• hutchinson-main

    Being a member of a Canadian First Nation has its privileges, such as a house on the reserve, tax exempt status, free post-secondary education, and the right to vote in band elections. But these benefits are by no means guaranteed, because band chiefs and councils decide who gets band membership and the associated entitlements. Their decisions are often arbitrary, ad hoc, discriminatory, and beyond the reach of Canadian law. Brian Hutchinson reports on the rising incidence of racial and gender discrimination on the hundreds of self-governing reserves across Canada.

    Read More »
  • robson-main

    Long-time Canadian journalist and faith activist Peter Stockland recently argued in C2C Journal that legalizing cannabis is a great leap down the road to perdition. Although his friend and fellow C2C contributor John Robson has similarly low expectations about the fate of modern culture, he doesn’t think civilization will end in a puff of cannabis smoke. In fact, writes Robson, for most people there is little harm and a lot of pleasure in a glass of good whisky and a toke of gourmet grass.

    Read More »
  • Doughart C2C Journal French Election Macron Nationalism

    The French had plenty of reasons to vote for the anti-immigrant, anti-EU, anti-Islam National Front party leader Marine Le Pen in Sunday’s presidential election. The Bataclan nightclub slaughter, the Bastille Day massacre in Nice, and the Charlie Hebdo killings, to name but three. Instead, two-thirds voted for the centrist liberal status quo, in the person of Emmanuel Macron, the young new leader of a new party. So the populist-nationalist wave that swept the United States and Britain during the last year has stalled again in continental Europe. But that doesn’t mean we’ve seen the end of it. Jackson Doughart explains.

    Read More »
  • mccaffrey-main

    Nowadays almost everybody describes themselves “fiscally conservative and socially liberal”. In recent years, the label has been applied to politicians as diverse as Donald Trump, Hillary Clinton, Stephen Harper, Justin Trudeau, and Tom Mulcair. When politicians as disparate as these can all fit this description, it signals our politics are divorced from philosophical principles. To make our political choices meaningful again, argues Peter McCaffrey, we need politicians and voters who are more ideological, not more moderate.

    Read More »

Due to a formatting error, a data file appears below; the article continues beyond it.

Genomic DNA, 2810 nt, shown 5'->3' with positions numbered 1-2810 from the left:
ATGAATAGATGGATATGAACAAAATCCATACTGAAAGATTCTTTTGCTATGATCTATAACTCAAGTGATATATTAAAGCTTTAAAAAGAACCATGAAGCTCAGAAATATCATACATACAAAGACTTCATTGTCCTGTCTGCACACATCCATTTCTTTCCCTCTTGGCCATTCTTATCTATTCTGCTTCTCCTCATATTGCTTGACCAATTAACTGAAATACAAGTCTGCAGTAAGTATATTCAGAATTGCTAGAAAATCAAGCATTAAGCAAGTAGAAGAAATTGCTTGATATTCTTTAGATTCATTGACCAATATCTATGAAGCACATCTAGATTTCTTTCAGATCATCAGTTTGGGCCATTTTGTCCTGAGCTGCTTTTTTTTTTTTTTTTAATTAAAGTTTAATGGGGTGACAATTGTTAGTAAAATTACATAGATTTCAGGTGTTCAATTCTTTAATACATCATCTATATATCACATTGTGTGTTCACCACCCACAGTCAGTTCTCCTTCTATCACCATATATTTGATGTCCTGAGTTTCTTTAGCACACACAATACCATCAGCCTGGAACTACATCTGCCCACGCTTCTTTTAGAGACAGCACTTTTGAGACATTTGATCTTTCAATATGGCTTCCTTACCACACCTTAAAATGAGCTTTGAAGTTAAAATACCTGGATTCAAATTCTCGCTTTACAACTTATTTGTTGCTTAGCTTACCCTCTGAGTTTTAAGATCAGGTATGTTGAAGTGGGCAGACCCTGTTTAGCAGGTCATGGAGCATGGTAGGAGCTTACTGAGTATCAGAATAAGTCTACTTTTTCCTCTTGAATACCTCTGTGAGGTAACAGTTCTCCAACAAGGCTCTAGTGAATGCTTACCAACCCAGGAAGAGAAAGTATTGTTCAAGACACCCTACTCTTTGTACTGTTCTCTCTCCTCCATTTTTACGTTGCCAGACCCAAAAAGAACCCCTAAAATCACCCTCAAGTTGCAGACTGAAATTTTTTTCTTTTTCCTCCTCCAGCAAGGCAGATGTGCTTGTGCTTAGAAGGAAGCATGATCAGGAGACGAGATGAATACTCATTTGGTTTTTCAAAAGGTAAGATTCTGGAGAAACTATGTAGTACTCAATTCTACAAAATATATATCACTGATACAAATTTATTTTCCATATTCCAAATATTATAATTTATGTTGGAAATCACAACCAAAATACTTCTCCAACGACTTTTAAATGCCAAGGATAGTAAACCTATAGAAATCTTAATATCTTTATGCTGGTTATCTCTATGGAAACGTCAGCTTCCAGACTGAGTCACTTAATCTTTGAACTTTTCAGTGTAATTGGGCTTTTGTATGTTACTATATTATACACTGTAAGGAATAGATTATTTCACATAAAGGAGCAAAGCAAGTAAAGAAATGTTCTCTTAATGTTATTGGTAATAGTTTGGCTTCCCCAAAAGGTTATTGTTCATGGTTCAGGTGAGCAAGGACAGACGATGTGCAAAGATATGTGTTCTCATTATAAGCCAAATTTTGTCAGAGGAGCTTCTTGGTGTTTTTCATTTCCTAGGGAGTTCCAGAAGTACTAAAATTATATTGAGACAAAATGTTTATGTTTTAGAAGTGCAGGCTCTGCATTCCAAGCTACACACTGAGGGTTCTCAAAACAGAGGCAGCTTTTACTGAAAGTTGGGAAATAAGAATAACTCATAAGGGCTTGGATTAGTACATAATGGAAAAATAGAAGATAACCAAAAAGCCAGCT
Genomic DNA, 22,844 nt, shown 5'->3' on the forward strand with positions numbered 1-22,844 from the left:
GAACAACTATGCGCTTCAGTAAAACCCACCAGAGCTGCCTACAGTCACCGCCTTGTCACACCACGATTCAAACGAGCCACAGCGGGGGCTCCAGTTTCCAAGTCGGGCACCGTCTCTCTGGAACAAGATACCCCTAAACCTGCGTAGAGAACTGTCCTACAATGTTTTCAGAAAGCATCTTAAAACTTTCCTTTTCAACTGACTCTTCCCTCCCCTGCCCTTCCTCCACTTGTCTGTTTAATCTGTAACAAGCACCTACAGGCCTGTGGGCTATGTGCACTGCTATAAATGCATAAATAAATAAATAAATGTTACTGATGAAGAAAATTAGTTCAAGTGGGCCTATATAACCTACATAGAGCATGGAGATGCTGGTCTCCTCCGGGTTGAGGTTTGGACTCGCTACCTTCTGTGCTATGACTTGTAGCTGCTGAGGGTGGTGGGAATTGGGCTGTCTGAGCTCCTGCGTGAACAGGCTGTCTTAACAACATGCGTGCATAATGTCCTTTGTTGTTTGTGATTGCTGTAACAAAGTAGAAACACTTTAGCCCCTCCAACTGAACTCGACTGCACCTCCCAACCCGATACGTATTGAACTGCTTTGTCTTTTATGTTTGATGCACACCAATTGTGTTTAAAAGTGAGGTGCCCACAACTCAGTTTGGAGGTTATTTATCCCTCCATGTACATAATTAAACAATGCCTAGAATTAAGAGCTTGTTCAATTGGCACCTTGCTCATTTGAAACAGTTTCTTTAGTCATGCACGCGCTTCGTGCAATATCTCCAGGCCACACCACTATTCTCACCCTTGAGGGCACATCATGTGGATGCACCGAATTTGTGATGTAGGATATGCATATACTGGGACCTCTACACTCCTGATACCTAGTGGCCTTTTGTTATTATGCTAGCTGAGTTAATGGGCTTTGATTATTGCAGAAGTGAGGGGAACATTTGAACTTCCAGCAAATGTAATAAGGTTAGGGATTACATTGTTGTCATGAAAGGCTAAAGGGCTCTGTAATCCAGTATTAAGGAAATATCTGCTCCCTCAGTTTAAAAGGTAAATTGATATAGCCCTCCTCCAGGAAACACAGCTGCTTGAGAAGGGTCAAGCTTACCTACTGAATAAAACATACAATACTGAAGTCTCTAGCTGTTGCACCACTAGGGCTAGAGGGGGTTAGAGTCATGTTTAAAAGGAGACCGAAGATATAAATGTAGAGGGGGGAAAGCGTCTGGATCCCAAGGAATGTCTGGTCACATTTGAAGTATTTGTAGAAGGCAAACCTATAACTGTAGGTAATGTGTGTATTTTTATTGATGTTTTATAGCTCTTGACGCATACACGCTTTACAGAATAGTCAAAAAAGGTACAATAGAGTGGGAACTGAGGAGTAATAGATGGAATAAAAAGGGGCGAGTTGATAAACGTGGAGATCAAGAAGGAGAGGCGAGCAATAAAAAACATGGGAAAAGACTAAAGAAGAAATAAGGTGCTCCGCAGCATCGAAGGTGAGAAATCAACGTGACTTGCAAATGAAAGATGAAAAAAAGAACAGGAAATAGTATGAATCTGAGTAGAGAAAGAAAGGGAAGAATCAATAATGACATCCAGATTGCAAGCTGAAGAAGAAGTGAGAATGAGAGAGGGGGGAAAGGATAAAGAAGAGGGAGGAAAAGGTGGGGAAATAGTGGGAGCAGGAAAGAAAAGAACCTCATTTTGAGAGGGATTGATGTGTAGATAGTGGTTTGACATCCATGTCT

• pope-main

    As voting begins in the Conservative Party of Canada leadership race, “Mad Max” Bernier is starting to look as unstoppable as Mel Gibson behind the wheel of a tricked out oil tanker. He’s got the endorsement of campaign drop-out Kevin O’Leary and broad support among mad-as-hell Conservatives who want radical change in Ottawa. But hang on, writes Alexandra Pope, an anybody-but-Bernier movement may be gathering around one of the other frontrunners.

    Read More »
  • speer-inset

    Canada Post willing, a quarter million Canadians who belong to the Conservative Party are now receiving ballots enabling them to vote for their next leader. Of the 14 names on the ballot, at least one will have dropped off by the time the campaign ends May 27 and at least eight have no hope of winning. Among the five who could win, none is a perfect combination of principled conservative, party unifier, and ideal competitor to take on Justin Trudeau and the Liberals. So what should guide Conservatives in their choices? Take the long view, advises Sean Speer: vote to uphold the traditions of Canadian conservatism founded by Sir John A. Macdonald; to respect the size and role of the state in a free market economy envisaged by Adam Smith; to respect the role for customs and tradition championed by Edmund Burke; and to expand the positive contributions both libertarian and social conservatives have made to Canada over many generations. In other words, Conservatives should choose the leader they believe will best serve the traditional values and principles of their movement, rather the short-term interests of their party.

    Read More »
  • stockland-main

    The imminent legalization of cannabis in Canada is prompting all kinds of anxiety. Will it make it even harder for teenagers’ brains to develop? Will stoned drivers slow traffic to a crawl? Will your plane’s pilot be higher than the aircraft? These may be the least of our worries. The bigger social menace of legal dope is that it will make more of us even dumber and more self-absorbed than we already are. Culturally speaking, writes Peter Stockland, the party’s about to get a lot duller.

    Read More »
  • hannford-email-main

    If you want peace, prepare for war. That idea kept the Roman Empire going for 500 years. After a bumpy first 100 days, it might also keep Donald Trump’s presidency going. Nobody’s calling him “Putin’s stooge” anymore, since the U.S. responded to the horrific sarin gas attack on civilians by Russia’s Syrian ally with a hail of cruise missiles. Now Trump’s telling the “crazy fat kid” in North Korea to “behave” and rattling his sabre at Iran. After some time away, the world’s cop is apparently back on the beat, reports Nigel Hannaford.

    Read More »